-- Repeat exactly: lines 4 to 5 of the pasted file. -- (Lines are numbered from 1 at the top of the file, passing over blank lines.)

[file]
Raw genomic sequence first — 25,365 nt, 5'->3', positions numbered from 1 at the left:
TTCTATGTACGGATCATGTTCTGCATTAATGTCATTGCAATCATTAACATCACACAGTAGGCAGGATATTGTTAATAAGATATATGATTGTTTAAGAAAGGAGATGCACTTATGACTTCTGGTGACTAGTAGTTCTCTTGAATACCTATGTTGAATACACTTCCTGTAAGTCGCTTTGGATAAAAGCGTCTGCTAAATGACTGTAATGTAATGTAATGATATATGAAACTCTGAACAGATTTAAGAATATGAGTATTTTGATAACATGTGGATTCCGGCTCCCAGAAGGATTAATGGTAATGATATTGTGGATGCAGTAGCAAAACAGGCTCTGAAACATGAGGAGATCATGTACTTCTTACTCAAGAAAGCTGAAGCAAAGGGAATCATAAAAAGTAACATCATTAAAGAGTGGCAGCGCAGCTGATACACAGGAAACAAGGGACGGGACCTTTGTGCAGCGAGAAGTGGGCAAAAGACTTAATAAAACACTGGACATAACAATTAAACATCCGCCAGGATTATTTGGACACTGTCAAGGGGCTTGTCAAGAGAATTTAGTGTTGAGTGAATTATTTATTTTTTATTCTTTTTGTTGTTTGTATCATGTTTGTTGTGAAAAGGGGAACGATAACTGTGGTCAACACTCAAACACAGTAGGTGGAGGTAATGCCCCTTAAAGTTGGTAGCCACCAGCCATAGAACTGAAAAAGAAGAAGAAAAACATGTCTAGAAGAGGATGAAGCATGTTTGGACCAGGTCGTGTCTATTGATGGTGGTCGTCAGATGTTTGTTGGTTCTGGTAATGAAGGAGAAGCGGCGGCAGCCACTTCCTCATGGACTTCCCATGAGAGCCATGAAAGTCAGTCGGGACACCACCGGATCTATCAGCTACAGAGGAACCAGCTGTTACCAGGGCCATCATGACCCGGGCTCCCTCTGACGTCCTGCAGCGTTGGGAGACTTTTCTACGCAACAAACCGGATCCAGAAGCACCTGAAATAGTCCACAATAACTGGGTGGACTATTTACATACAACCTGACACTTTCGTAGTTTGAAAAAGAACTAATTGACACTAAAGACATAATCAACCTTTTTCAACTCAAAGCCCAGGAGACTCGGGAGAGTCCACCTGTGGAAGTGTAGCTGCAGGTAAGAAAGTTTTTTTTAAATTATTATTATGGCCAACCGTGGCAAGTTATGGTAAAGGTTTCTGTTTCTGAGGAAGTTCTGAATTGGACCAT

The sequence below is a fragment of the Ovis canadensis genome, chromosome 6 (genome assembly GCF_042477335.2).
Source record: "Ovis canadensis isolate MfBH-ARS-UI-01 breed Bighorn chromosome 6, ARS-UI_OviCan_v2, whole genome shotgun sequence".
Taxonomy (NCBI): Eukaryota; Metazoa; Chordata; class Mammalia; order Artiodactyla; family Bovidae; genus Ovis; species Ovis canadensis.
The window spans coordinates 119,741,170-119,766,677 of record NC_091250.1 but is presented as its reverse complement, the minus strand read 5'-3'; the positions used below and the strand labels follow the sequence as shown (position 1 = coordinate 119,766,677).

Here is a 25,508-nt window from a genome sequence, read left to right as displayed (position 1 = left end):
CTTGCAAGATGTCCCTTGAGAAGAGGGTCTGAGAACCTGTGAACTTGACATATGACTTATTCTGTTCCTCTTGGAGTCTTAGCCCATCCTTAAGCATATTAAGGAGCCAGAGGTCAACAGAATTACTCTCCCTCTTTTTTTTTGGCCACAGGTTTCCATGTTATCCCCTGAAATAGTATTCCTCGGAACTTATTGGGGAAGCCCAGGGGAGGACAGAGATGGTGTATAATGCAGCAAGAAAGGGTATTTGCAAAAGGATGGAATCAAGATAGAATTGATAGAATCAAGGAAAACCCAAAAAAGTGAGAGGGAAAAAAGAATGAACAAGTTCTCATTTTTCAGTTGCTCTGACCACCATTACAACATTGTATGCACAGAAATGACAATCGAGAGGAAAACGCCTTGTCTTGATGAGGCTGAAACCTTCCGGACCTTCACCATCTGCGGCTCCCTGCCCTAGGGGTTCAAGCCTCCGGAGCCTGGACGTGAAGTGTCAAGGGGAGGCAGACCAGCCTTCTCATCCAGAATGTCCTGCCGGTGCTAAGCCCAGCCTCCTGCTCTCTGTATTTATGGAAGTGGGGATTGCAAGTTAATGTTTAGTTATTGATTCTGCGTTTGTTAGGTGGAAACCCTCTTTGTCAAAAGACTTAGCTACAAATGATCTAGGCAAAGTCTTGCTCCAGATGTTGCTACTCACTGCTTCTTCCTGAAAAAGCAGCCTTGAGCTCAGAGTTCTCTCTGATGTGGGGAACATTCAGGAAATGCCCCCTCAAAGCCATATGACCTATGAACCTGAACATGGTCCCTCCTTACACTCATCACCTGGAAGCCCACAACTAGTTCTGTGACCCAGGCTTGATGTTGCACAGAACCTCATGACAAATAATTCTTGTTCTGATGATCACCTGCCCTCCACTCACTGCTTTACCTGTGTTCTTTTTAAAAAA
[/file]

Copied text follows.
Source record: "Ovis canadensis isolate MfBH-ARS-UI-01 breed Bighorn chromosome 6, ARS-UI_OviCan_v2, whole genome shotgun sequence".
Taxonomy (NCBI): Eukaryota; Metazoa; Chordata; class Mammalia; order Artiodactyla; family Bovidae; genus Ovis; species Ovis canadensis.